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Farewell To Manzanar Literary Analysis

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“When your mother and your father are having a fight, do you want them to kill each other? Or do you just want them to stop fighting” (p.64). Along with “Farewell to Manzanar”, Jeanne Wakatsuki-Houston has written other books and articles, such as, “Don’t Cry, it’s Only Thunder” and “The Legend of Fire Horse Woman”. “Farewell to Manzanar” went on to win the Humanitas Award and a Christopher award. “Our intention from the outset was to reach a wide reading audience—hopefully from young adult through university age, as well as the average adult reader. Though we did not conceive Farewell to Manzanar as a children’s book, we’re extremely gratified to see how it has been received by younger readers. Meanwhile, judging by the letters we receive,…show more content…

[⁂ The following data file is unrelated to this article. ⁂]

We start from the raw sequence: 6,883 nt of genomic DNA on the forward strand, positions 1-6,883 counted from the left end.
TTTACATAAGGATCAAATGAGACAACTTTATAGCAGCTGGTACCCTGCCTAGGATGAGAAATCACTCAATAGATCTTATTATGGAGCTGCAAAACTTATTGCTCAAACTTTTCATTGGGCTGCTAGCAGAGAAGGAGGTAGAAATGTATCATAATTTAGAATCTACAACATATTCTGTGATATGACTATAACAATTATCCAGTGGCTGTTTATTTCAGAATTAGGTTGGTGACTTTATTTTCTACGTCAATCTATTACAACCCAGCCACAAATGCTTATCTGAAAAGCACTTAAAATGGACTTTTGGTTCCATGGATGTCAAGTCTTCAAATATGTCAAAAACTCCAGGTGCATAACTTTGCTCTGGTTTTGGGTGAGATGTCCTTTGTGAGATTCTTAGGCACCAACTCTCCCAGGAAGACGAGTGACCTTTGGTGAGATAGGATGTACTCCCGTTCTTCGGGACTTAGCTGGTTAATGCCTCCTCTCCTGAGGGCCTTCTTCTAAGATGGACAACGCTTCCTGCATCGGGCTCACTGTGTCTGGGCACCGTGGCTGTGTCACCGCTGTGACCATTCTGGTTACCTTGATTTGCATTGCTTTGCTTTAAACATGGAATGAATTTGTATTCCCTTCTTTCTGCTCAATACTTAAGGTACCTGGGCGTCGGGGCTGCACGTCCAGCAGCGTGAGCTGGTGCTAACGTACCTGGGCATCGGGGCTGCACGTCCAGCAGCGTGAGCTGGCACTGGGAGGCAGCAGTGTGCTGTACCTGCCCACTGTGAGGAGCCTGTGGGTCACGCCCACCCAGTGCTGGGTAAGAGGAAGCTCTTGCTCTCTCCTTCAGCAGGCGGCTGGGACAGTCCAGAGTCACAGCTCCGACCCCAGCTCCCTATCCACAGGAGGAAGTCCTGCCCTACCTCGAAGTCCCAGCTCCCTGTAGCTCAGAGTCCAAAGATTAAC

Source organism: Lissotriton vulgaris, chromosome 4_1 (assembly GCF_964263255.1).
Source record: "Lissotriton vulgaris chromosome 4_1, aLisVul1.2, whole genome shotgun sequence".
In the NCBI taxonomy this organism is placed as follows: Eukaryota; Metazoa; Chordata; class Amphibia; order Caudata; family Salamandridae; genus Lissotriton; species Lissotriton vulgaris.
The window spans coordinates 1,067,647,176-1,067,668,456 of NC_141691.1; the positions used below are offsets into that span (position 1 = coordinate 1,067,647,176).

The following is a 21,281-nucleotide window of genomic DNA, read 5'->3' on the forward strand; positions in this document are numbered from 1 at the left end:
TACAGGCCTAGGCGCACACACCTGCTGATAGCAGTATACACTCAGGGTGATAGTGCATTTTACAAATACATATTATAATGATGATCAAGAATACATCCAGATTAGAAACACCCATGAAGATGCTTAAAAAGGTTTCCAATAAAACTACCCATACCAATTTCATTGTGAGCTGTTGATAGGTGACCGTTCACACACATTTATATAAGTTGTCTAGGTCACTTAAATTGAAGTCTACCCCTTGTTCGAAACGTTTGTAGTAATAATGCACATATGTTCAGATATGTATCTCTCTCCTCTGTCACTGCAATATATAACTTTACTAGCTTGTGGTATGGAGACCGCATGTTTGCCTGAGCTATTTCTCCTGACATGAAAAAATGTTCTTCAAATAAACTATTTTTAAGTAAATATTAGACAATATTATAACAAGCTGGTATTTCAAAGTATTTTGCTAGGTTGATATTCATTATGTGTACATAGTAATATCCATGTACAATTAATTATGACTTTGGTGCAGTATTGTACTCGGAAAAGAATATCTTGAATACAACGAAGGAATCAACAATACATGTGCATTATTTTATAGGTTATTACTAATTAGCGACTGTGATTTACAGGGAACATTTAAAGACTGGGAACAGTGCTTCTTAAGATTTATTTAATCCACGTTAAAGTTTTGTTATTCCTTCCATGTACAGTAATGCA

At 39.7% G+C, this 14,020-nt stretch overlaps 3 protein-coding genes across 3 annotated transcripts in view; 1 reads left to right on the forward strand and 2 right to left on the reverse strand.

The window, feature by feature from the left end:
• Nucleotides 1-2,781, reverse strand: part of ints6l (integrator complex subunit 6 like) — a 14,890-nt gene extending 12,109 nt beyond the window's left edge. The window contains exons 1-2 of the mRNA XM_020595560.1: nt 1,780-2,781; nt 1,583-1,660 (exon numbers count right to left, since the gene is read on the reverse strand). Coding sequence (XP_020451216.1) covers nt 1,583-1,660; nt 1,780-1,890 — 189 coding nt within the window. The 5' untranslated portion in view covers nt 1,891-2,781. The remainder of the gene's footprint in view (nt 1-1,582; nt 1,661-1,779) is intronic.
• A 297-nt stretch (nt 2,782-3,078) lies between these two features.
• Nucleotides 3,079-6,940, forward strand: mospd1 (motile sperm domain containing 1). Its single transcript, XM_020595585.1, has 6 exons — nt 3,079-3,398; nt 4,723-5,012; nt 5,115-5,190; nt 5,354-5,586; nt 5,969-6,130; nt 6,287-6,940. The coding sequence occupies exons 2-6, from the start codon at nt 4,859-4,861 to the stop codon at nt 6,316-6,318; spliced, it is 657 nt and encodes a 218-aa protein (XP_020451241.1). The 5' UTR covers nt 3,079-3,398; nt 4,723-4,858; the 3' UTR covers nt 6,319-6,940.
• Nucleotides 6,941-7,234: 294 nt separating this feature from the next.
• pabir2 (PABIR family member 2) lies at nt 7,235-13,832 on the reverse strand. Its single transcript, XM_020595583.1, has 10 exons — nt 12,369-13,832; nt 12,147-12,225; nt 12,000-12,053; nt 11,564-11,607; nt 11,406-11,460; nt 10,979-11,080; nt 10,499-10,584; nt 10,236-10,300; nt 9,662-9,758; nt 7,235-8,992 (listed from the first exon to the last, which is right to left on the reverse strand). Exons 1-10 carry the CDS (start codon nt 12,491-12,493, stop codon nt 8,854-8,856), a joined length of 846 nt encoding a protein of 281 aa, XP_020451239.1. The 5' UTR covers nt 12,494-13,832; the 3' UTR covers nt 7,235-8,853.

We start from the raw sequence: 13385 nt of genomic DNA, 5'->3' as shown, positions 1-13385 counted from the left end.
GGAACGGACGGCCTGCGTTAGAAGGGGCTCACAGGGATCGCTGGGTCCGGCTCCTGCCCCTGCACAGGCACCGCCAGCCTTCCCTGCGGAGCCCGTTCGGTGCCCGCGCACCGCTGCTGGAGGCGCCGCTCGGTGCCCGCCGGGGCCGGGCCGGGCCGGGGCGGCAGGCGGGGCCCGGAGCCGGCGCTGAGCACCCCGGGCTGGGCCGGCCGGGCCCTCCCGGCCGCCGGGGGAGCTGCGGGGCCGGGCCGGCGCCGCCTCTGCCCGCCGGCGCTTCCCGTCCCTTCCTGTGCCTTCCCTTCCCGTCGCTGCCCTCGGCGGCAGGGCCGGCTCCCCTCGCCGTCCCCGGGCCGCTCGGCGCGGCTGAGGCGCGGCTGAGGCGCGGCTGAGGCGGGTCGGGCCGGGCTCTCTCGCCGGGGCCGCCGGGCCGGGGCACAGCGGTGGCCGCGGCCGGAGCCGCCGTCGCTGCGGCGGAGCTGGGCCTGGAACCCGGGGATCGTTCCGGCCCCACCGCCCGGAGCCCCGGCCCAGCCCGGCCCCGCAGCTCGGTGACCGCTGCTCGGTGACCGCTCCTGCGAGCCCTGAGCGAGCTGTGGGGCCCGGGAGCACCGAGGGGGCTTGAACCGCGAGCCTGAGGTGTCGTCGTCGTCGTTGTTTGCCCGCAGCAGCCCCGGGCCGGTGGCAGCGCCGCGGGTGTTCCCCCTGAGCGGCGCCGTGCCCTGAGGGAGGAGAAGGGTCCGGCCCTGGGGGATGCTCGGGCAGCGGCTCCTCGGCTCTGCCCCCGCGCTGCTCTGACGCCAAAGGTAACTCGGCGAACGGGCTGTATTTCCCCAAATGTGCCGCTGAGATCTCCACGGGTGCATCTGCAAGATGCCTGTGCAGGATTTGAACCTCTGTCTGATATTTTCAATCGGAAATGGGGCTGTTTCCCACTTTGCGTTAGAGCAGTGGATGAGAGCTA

She goes through detailed descriptions of life before, during, and after Manzanar. “The cubicles we had were too small for anything you might call “living”. Mama couldn’t cook meals there. It was impossible to find any privacy there.” (p. 39). Once in Manzanar, the interned were subject to shabby living spaces, poor food, and limited resources. Although there were many hardships at Manzanar, eventually they had an education system and other extra-curricular activities, such as ballet, twirling, and their own glee club. Once some time went by, everyone could have a job and educate themselves to some extent and they were even allowed to go outside the fences. “Once the first year’s turmoil cooled down, the authorities started letting us outside the wire for recreation” (p. 97). This book is for, and should be read by, as the author’s husband says, “every American”. It shows an important part of history that is to be learned from, and never to be repeated. This is a great story about the war time struggle of an entire race of people held captive by their own
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